Brightsurf Science News & Current Events

March 27, 2006
Plotting the road ahead for wireless sensor networks
Wireless sensor networks consisting of multiple objects, each capable of simple sensing, actuation, communication and processing have tremendous potential.

Optimising wine-growing operations improves world competitiveness
The EUREKA E! 2587 VI-TIS project has developed new instrumentation and devised modelling software to boost the quality of European wine while reducing overall production costs.

Natural products discovery and production
This international multidisciplinary conference is aimed at exploring the discovery and production of microbially derived natural products, which since the discovery of penicillin and other antibiotics in the mid-1900s have become a mainstay of the pharmaceutical industry.

Finally, JAP study shows headdown bedrest precisely mimics human physiology in spaceflight
With Mars and moon again targets, Ball State-Marquette study shows Soviet-US minus 6-degree bedrest decline produced the same swift drop in the cardiorespiratory system's ability to support exercise as astronauts experienced on a 17-day spaceflight.

Sumatra megaquake defied theory
The risks of Sumatra-style megaquakes around the world have been sorely misjudged, say earth scientists who are re-examining some of the pre-December 2004 assumptions scientists made about such rare events.

Sherry Lansing and Janet Woodcock receive AACR public service awards
Each year at its Annual Meeting, the American Association for Cancer Research gives special recognition to distinguished individuals whose efforts and dedication have helped to increase awareness about the importance of cancer research.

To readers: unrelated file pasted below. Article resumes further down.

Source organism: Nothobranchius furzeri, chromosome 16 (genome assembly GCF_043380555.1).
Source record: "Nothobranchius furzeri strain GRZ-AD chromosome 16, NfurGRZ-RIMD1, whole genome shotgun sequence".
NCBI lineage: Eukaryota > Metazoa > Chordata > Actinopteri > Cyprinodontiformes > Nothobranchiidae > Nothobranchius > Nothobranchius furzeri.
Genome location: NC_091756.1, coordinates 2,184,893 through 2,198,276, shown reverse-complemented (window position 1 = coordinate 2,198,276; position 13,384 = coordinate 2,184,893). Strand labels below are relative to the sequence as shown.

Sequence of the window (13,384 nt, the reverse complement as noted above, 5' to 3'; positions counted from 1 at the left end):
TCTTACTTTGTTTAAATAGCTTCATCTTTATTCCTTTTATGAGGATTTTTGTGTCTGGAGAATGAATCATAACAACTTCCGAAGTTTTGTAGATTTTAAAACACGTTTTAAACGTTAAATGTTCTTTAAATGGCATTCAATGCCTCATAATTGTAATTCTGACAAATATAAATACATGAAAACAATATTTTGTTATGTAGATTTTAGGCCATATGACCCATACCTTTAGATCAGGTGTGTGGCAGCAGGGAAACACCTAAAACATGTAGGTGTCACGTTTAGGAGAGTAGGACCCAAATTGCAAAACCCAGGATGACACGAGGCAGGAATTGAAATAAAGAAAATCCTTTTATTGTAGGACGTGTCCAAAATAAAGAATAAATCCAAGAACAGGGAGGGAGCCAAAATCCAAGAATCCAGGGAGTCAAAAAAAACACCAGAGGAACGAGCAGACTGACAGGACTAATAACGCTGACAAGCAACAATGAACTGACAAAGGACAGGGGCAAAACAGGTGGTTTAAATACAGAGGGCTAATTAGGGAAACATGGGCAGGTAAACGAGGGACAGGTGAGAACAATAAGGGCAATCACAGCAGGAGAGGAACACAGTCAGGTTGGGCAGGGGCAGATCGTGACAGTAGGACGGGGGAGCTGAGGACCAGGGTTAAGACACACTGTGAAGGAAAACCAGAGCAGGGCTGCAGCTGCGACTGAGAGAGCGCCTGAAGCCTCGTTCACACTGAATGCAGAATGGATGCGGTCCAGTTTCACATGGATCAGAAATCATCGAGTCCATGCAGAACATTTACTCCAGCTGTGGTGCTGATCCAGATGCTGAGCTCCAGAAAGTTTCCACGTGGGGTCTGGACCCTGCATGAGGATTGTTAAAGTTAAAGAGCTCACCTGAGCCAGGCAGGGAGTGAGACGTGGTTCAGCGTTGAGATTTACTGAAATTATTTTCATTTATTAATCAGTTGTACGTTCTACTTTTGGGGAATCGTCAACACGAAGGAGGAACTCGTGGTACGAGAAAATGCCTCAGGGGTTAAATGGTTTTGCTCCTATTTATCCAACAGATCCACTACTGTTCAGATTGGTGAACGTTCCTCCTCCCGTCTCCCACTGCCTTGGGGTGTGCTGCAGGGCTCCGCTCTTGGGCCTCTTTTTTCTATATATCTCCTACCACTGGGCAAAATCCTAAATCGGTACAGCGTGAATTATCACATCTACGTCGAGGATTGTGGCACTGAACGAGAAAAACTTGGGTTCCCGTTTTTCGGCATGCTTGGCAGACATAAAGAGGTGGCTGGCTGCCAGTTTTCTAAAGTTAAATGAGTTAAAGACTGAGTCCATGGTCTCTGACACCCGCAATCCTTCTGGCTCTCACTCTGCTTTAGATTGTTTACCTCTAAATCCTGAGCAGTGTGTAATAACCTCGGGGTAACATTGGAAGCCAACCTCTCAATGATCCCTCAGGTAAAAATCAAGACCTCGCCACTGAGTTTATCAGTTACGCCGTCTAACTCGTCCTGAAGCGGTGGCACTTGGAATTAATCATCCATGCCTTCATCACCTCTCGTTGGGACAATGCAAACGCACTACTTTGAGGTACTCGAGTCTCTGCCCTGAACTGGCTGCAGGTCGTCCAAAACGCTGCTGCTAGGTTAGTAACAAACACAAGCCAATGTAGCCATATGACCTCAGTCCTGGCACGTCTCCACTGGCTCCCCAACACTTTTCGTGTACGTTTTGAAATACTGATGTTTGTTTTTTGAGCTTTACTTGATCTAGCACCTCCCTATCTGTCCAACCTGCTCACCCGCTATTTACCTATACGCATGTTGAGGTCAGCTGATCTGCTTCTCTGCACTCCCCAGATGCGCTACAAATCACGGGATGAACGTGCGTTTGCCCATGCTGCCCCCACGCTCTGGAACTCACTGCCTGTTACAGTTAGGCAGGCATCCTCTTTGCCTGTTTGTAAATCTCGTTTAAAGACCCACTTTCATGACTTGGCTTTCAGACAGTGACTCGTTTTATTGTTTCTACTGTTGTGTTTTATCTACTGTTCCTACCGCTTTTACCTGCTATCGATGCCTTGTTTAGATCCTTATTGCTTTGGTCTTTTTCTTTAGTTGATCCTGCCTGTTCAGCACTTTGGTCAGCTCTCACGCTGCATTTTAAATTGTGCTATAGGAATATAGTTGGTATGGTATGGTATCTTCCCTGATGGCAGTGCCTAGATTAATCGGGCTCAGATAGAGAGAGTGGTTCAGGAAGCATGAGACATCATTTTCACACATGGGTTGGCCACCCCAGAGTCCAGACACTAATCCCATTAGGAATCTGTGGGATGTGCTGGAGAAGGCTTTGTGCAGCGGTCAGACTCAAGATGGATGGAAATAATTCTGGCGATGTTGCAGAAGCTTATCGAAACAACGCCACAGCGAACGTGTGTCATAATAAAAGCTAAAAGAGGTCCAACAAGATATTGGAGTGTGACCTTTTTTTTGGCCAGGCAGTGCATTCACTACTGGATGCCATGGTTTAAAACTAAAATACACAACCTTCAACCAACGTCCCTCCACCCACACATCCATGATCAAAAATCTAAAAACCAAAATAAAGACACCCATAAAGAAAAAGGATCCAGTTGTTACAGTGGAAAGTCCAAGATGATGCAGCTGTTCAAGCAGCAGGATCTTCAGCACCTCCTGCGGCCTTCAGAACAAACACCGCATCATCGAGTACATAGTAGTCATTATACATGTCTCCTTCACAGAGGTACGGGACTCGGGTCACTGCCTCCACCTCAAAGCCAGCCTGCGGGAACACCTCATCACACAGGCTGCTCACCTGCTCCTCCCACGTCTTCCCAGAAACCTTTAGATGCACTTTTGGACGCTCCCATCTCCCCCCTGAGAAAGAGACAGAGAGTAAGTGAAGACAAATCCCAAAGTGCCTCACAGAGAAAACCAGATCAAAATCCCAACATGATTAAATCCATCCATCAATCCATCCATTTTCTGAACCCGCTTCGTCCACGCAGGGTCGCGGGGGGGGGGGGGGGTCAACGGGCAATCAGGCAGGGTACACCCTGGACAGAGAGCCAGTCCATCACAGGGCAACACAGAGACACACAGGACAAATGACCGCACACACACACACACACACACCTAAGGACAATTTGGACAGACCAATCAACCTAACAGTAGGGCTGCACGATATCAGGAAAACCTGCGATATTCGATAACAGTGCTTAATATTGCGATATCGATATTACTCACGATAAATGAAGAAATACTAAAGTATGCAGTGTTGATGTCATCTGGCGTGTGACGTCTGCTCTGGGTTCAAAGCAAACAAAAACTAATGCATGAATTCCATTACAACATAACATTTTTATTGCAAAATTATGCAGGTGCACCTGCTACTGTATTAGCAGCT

Consumers would rather have a simple decision making process than more options
The paradox of choice has been well-documented, but a new study from the forthcoming issue of the Journal of Consumer Research offers an explanation of the hierarchical consumer choices that lead to dissatisfaction with an overwhelming number of options - and offers insight to how we can overcome these shopping crises.

Study identifies the main causes of maternal death in developing countries
Haemorrhage and high blood pressure are the main causes of maternal deaths in developing countries, according to an analysis published online today (Tuesday March 28, 2006) by The Lancet.

Little improvement in Aboriginal educational performance in over 30 years
The most comprehensive survey every undertaken of Aboriginal education has found little significant improvement in outcomes for children in more than 30 years.

Weight training benefits mind and body of breast cancer survivors
Weight training significantly improves the quality of life of women recently treated for breast cancer, according to a new study.

Seagrass is in decline worldwide, says UNH researcher
Around the world, seagrass beds - shallow-water ecosystems that are important habitats, food sources, and sediment stabilizers - are in decline, says Frederick Short, research professor of natural resources and marine science at the University of New Hampshire.